Friday, February 17, 2017

Maitreesh Ghatak's bus

We have enjoyed this week the presence of London School of Economics scholar Maitreesh Ghatak at my UAB department's seminar series. He presented a paper on intrinsic motivation, extrinsic incentives and social distance, which is part of his research agenda on non-conventional incentive issues. Professor Ghatak not only has a very ambitious and fascinating research agenda, but has been increasingly involved in making his voice heard on a number of issues that have to to with the rise of national-populism in many regions of the world, including his country of origin, India. His opinions on issues that combine concerns of income distribution and concerns about identities are shaped by his personal experience as a young left-wing activist in India who went to study a PhD in Harvard and had a first academic job at the Chicago economics department. He then moved to London, where he has gone through the sad experience of the Brexit referendum. He is a vocal critic of Indian Prime Minister Modi, another nationalist that shares some features with other national-populists. Maitreesh Ghatak told us an interesting metaphor at lunch time about identities and scapegoats. I have seen that he wrote about it in an article before: "Consider the following example. Suppose you are waiting at the bus-stop, along with some people who are visibly different from you. If buses keep on coming, whether you feel positively towards these outsiders or not, you will mind your own business and focus on your journey. Now consider a scenario where buses come infrequently, and when they do, they are terribly crowded. The bus stop will get more and more congested and you are going to get more and more frustrated and ready to vent your anger if you found a target. If everyone around you looks the same, then you are more likely to blame the bus company rather than fight among yourselves. However, if there is a small but visibly different group of “outsiders,” then as a member of the majority group, you might begin to find their presence highly annoying.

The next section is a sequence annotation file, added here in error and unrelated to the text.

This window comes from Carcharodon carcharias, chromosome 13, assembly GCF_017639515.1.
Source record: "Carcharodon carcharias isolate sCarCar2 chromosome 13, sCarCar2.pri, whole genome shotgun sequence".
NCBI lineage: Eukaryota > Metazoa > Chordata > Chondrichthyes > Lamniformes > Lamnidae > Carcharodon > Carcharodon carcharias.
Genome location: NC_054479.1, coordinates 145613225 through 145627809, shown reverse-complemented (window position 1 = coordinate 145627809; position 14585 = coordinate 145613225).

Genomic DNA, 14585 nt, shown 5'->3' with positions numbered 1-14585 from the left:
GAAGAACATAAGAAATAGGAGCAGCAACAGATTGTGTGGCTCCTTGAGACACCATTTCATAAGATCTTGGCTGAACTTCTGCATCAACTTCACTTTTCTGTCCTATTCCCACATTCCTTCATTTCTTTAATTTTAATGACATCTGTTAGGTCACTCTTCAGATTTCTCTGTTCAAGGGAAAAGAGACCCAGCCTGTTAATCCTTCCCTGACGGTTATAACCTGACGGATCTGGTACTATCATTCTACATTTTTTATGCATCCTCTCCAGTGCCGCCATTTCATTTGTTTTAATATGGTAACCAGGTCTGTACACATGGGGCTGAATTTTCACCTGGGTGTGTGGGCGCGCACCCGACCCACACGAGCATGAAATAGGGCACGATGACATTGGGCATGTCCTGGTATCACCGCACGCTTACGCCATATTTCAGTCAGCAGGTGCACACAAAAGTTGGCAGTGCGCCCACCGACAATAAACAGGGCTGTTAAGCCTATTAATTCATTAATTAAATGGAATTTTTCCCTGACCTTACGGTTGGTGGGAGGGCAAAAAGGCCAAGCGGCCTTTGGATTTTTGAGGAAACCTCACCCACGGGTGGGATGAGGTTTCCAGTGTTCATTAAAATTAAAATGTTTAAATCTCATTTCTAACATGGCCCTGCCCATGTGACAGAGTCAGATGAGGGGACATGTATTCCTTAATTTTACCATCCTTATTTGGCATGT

If we take the arrival of buses as a metaphor for economic opportunities, so long as the buses keep coming – or as long as there is the prospect of economic mobility -- you do not want to disrupt the system even though you do not necessarily like people who are visibly different from you. But as growth slows down, you are likely to get angrier at visible scapegoats whose ethnic and cultural differences now seem more salient than their class affinities with you. The immigrants then become symbolic of all that is wrong with the “system”. Not just that; earlier, you may have tolerated the rich driving in cars while you waited for a bus, thinking one day you or your kids will have cars. When that possibility becomes increasingly remote, other than being upset with the “others” at the bus-stop, you also become angry at those driving cars since you feel the whole system is unfair."

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